In November I did a post on my thoughts about Tennessee's new teacher evaluation model and they weren't very positive. I was particularly concerned with the provision that 50% of every teacher's evaluation would be based on state test scores even if they did not teach in a content area that included a state test. In those cases they could pick the content area to be included in their evaluation.
I learned in this Education Week article that they may be getting smarter. It seems that the governor commissioned a study of the work thus far and the group doing the work has recommended that those teachers in content areas without a state test, about two-thirds of the teachers in the state, should have only 25% of their evaluation based on state test scores. This is a move in the right direction, but is it enough? In this separate AP article I also learned that the state's Education Commissioner supports the recommendation and that the state department will be making other recommendations in July. Maybe one of those will be to reduce the percentage further or simply remove it, but I doubt it based on the Commissioner Huffman's statement in the article.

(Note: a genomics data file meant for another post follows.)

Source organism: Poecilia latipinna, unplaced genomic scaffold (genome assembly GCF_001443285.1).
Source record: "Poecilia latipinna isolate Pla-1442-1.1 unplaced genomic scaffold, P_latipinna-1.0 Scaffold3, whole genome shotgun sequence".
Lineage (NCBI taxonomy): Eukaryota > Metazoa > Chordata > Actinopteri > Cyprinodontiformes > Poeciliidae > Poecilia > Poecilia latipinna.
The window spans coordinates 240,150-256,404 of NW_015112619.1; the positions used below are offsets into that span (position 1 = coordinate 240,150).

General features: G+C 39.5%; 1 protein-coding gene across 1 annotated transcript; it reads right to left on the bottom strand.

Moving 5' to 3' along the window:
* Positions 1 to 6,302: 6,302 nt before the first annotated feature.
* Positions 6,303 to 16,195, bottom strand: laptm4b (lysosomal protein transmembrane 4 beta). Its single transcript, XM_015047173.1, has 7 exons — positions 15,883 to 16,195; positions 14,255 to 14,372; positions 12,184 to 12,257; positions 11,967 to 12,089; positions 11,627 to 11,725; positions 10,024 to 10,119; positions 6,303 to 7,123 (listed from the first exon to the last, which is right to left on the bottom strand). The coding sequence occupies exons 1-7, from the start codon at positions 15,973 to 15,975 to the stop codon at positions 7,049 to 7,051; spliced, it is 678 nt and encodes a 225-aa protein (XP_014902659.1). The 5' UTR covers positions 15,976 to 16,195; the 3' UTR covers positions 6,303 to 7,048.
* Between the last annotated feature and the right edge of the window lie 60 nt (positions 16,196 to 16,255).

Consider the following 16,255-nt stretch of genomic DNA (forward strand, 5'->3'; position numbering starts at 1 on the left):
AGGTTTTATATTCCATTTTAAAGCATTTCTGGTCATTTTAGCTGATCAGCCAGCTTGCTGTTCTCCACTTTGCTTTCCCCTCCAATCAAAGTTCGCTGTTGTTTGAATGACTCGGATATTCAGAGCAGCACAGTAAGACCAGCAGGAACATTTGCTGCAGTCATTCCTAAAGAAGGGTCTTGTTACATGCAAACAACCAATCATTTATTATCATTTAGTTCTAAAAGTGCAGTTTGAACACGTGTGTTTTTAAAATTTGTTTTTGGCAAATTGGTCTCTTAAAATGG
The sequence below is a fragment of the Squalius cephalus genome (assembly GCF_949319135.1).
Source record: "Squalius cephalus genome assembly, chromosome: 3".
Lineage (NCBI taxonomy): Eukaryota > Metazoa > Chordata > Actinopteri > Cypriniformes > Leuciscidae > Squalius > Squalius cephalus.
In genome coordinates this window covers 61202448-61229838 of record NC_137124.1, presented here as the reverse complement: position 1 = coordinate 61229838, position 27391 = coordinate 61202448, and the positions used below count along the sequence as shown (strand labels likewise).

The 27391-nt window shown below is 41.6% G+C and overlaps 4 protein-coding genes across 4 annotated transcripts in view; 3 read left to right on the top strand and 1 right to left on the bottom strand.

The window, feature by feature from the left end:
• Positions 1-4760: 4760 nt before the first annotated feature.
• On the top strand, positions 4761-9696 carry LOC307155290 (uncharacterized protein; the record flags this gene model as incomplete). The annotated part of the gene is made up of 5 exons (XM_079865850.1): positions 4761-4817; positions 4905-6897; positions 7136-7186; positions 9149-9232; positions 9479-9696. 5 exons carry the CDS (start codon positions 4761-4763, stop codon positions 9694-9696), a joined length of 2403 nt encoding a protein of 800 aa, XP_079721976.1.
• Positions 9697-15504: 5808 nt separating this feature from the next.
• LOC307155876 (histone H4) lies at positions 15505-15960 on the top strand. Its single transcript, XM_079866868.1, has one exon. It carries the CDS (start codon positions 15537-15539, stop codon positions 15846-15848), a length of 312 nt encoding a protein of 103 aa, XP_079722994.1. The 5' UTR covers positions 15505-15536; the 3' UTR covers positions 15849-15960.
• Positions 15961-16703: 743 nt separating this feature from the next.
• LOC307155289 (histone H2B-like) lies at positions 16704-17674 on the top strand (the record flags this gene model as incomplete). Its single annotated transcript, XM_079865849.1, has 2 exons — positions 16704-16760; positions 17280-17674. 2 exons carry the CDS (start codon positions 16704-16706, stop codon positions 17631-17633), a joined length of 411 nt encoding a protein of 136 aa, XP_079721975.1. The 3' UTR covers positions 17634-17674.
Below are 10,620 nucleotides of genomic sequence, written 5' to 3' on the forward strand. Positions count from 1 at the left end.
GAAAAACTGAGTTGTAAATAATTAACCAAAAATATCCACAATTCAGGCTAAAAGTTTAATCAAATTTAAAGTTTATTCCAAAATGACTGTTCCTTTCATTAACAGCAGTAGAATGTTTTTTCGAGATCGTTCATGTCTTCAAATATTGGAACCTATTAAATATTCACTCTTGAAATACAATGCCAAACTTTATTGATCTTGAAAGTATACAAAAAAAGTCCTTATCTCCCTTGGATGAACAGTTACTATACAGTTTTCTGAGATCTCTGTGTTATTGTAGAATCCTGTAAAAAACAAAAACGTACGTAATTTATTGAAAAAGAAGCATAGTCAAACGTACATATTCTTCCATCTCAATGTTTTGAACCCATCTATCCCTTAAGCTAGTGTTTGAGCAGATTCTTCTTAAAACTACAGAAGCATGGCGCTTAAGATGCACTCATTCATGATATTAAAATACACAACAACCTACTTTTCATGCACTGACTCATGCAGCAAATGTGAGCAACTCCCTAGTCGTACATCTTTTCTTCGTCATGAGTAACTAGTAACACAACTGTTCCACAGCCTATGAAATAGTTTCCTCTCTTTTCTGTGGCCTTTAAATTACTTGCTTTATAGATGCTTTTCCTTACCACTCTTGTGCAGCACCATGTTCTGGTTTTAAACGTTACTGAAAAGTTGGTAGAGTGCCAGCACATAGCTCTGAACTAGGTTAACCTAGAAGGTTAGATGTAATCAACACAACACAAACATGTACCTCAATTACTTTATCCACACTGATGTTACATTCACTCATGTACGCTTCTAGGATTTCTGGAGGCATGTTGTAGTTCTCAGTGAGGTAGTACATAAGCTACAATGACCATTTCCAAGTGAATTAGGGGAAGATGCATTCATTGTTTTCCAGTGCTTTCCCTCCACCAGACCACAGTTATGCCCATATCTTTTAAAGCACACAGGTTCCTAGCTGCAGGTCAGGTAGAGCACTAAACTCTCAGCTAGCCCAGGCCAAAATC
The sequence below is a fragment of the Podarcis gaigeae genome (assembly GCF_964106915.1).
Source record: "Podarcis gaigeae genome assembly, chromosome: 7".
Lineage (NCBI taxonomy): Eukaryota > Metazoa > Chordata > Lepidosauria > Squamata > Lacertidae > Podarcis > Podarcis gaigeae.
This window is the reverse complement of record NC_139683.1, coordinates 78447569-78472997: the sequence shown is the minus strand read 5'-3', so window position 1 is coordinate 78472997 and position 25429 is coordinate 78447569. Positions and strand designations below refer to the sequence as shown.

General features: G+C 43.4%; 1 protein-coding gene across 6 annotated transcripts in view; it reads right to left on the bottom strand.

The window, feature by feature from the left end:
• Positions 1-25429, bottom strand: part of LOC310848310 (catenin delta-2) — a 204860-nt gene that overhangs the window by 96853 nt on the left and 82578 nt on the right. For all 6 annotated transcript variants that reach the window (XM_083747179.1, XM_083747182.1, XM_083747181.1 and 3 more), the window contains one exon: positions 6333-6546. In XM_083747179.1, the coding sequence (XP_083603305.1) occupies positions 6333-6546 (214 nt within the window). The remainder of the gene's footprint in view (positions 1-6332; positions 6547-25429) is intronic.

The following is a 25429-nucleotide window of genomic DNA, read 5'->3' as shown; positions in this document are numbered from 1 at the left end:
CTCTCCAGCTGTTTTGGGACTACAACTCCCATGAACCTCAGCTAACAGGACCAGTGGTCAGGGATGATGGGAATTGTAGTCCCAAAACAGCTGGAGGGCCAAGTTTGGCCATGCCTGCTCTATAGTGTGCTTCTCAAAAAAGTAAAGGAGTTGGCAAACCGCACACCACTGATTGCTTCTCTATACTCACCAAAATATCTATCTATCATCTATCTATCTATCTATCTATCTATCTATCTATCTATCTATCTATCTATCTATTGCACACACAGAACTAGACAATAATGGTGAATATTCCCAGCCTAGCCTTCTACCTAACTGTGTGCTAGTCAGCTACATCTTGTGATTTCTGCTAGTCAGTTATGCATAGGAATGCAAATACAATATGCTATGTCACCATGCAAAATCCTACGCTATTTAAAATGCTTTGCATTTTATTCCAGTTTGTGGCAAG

"We are confident this work will improve the state's evaluation system," he said.
Not all in the state believe that the recommendation goes far enough.
Jerry Winters, a lobbyist for the Tennessee Education Association, said the state's largest teachers' union welcomes changes to the evaluation standards.
"The state knew all along that the lack of test data for the majority of teachers in the state was a huge weakness in the system, but they stubbornly moved forward with the evaluations this past year anyway," TEA lobbyist Jerry Winters said in an email.
"The use of school-wide test data - evaluating teachers using the data of students they may not even teach - is a blatant mistake which raises major credibility issues," he said.
If you follow my blog you know that I am not happy with the decisions made by the legislators in the past session on teacher evaluation, but at least they did not specifically mandate how state test scores would be used in the evaluations. They simply said that each district would bargain how to use some student achievement data in three of the evaluation criteria. Sounds easy, but my experience suggests that this will become an issue in some systems and a decision that the legislators will choose to revisit as it plays into the waiver request from NCLB requirements.